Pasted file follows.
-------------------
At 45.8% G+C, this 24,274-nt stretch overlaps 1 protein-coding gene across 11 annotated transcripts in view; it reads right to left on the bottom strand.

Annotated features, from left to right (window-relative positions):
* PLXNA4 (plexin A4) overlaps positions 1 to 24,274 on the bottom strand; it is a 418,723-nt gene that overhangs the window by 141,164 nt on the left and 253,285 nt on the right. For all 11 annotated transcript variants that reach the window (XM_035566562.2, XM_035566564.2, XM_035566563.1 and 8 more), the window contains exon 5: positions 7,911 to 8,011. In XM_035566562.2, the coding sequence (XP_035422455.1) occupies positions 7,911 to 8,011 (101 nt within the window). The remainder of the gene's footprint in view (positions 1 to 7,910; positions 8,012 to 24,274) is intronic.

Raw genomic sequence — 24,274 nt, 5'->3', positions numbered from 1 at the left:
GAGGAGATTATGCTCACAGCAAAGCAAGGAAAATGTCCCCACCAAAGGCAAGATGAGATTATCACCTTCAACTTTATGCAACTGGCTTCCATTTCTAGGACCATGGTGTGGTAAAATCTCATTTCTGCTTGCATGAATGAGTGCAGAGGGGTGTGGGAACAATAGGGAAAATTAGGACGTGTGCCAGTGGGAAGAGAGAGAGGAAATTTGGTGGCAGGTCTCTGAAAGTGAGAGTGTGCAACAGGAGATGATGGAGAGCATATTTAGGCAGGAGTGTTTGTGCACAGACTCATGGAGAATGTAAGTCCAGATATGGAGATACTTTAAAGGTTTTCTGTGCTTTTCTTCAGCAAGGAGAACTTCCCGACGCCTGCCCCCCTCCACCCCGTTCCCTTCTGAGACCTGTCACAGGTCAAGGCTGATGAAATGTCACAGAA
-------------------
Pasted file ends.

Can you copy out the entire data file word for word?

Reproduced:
At 45.8% G+C, this 24,274-nt stretch overlaps 1 protein-coding gene across 11 annotated transcripts in view; it reads right to left on the bottom strand.

Annotated features, from left to right (window-relative positions):
* PLXNA4 (plexin A4) overlaps positions 1 to 24,274 on the bottom strand; it is a 418,723-nt gene that overhangs the window by 141,164 nt on the left and 253,285 nt on the right. For all 11 annotated transcript variants that reach the window (XM_035566562.2, XM_035566564.2, XM_035566563.1 and 8 more), the window contains exon 5: positions 7,911 to 8,011. In XM_035566562.2, the coding sequence (XP_035422455.1) occupies positions 7,911 to 8,011 (101 nt within the window). The remainder of the gene's footprint in view (positions 1 to 7,910; positions 8,012 to 24,274) is intronic.

Raw genomic sequence — 24,274 nt, 5'->3', positions numbered from 1 at the left:
GAGGAGATTATGCTCACAGCAAAGCAAGGAAAATGTCCCCACCAAAGGCAAGATGAGATTATCACCTTCAACTTTATGCAACTGGCTTCCATTTCTAGGACCATGGTGTGGTAAAATCTCATTTCTGCTTGCATGAATGAGTGCAGAGGGGTGTGGGAACAATAGGGAAAATTAGGACGTGTGCCAGTGGGAAGAGAGAGAGGAAATTTGGTGGCAGGTCTCTGAAAGTGAGAGTGTGCAACAGGAGATGATGGAGAGCATATTTAGGCAGGAGTGTTTGTGCACAGACTCATGGAGAATGTAAGTCCAGATATGGAGATACTTTAAAGGTTTTCTGTGCTTTTCTTCAGCAAGGAGAACTTCCCGACGCCTGCCCCCCTCCACCCCGTTCCCTTCTGAGACCTGTCACAGGTCAAGGCTGATGAAATGTCACAGAA